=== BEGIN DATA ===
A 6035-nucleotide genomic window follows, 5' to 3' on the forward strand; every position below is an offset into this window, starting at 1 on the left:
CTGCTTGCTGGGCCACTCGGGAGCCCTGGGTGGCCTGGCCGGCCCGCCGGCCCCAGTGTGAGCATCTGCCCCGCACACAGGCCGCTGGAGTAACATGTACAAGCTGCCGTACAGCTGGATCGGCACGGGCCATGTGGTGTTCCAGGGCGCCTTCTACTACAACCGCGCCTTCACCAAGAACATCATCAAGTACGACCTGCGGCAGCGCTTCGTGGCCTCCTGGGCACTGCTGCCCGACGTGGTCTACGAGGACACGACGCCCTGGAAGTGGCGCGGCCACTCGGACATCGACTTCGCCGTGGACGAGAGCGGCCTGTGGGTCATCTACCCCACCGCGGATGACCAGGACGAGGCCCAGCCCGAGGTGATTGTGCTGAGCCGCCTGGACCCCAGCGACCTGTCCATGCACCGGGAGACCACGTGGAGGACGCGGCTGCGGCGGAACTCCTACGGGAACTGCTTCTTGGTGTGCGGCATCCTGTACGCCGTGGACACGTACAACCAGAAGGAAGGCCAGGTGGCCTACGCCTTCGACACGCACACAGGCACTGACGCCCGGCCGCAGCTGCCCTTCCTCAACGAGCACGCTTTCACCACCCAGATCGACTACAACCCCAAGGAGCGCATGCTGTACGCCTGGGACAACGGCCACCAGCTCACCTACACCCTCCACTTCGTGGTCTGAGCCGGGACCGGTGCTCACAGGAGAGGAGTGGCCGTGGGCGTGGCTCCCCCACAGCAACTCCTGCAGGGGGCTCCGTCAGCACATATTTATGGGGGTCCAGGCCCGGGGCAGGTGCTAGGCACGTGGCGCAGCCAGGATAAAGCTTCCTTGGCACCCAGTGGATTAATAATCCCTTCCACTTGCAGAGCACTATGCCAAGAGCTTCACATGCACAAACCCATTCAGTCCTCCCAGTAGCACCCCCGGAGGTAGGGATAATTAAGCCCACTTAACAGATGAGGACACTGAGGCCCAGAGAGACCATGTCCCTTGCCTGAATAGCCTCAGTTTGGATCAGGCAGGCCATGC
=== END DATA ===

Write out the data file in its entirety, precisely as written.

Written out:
A 6035-nucleotide genomic window follows, 5' to 3' on the forward strand; every position below is an offset into this window, starting at 1 on the left:
CTGCTTGCTGGGCCACTCGGGAGCCCTGGGTGGCCTGGCCGGCCCGCCGGCCCCAGTGTGAGCATCTGCCCCGCACACAGGCCGCTGGAGTAACATGTACAAGCTGCCGTACAGCTGGATCGGCACGGGCCATGTGGTGTTCCAGGGCGCCTTCTACTACAACCGCGCCTTCACCAAGAACATCATCAAGTACGACCTGCGGCAGCGCTTCGTGGCCTCCTGGGCACTGCTGCCCGACGTGGTCTACGAGGACACGACGCCCTGGAAGTGGCGCGGCCACTCGGACATCGACTTCGCCGTGGACGAGAGCGGCCTGTGGGTCATCTACCCCACCGCGGATGACCAGGACGAGGCCCAGCCCGAGGTGATTGTGCTGAGCCGCCTGGACCCCAGCGACCTGTCCATGCACCGGGAGACCACGTGGAGGACGCGGCTGCGGCGGAACTCCTACGGGAACTGCTTCTTGGTGTGCGGCATCCTGTACGCCGTGGACACGTACAACCAGAAGGAAGGCCAGGTGGCCTACGCCTTCGACACGCACACAGGCACTGACGCCCGGCCGCAGCTGCCCTTCCTCAACGAGCACGCTTTCACCACCCAGATCGACTACAACCCCAAGGAGCGCATGCTGTACGCCTGGGACAACGGCCACCAGCTCACCTACACCCTCCACTTCGTGGTCTGAGCCGGGACCGGTGCTCACAGGAGAGGAGTGGCCGTGGGCGTGGCTCCCCCACAGCAACTCCTGCAGGGGGCTCCGTCAGCACATATTTATGGGGGTCCAGGCCCGGGGCAGGTGCTAGGCACGTGGCGCAGCCAGGATAAAGCTTCCTTGGCACCCAGTGGATTAATAATCCCTTCCACTTGCAGAGCACTATGCCAAGAGCTTCACATGCACAAACCCATTCAGTCCTCCCAGTAGCACCCCCGGAGGTAGGGATAATTAAGCCCACTTAACAGATGAGGACACTGAGGCCCAGAGAGACCATGTCCCTTGCCTGAATAGCCTCAGTTTGGATCAGGCAGGCCATGC